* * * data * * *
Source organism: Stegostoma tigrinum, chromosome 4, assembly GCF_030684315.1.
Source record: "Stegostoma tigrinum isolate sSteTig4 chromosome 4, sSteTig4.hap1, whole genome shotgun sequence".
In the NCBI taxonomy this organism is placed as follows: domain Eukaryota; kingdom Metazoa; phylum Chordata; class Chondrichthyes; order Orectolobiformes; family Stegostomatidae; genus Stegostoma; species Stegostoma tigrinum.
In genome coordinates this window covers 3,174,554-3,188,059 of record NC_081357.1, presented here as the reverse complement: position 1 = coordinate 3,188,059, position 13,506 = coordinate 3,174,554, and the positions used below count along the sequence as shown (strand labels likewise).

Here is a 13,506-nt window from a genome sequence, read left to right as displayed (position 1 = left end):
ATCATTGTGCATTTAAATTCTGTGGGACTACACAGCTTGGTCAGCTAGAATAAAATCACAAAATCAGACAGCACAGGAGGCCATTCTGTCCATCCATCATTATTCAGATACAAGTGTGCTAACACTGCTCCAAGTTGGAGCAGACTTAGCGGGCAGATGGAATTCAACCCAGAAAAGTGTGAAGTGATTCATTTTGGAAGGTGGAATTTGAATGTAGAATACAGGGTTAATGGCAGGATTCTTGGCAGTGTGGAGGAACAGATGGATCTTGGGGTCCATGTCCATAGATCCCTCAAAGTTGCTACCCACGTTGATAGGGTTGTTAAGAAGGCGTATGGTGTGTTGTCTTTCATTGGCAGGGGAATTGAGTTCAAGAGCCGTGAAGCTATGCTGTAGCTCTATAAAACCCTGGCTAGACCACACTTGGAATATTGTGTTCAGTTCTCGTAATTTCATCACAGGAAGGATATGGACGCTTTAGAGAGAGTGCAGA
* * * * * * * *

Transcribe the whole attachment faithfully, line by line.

Source organism: Stegostoma tigrinum, chromosome 4, assembly GCF_030684315.1.
Source record: "Stegostoma tigrinum isolate sSteTig4 chromosome 4, sSteTig4.hap1, whole genome shotgun sequence".
In the NCBI taxonomy this organism is placed as follows: domain Eukaryota; kingdom Metazoa; phylum Chordata; class Chondrichthyes; order Orectolobiformes; family Stegostomatidae; genus Stegostoma; species Stegostoma tigrinum.
In genome coordinates this window covers 3,174,554-3,188,059 of record NC_081357.1, presented here as the reverse complement: position 1 = coordinate 3,188,059, position 13,506 = coordinate 3,174,554, and the positions used below count along the sequence as shown (strand labels likewise).

Here is a 13,506-nt window from a genome sequence, read left to right as displayed (position 1 = left end):
ATCATTGTGCATTTAAATTCTGTGGGACTACACAGCTTGGTCAGCTAGAATAAAATCACAAAATCAGACAGCACAGGAGGCCATTCTGTCCATCCATCATTATTCAGATACAAGTGTGCTAACACTGCTCCAAGTTGGAGCAGACTTAGCGGGCAGATGGAATTCAACCCAGAAAAGTGTGAAGTGATTCATTTTGGAAGGTGGAATTTGAATGTAGAATACAGGGTTAATGGCAGGATTCTTGGCAGTGTGGAGGAACAGATGGATCTTGGGGTCCATGTCCATAGATCCCTCAAAGTTGCTACCCACGTTGATAGGGTTGTTAAGAAGGCGTATGGTGTGTTGTCTTTCATTGGCAGGGGAATTGAGTTCAAGAGCCGTGAAGCTATGCTGTAGCTCTATAAAACCCTGGCTAGACCACACTTGGAATATTGTGTTCAGTTCTCGTAATTTCATCACAGGAAGGATATGGACGCTTTAGAGAGAGTGCAGA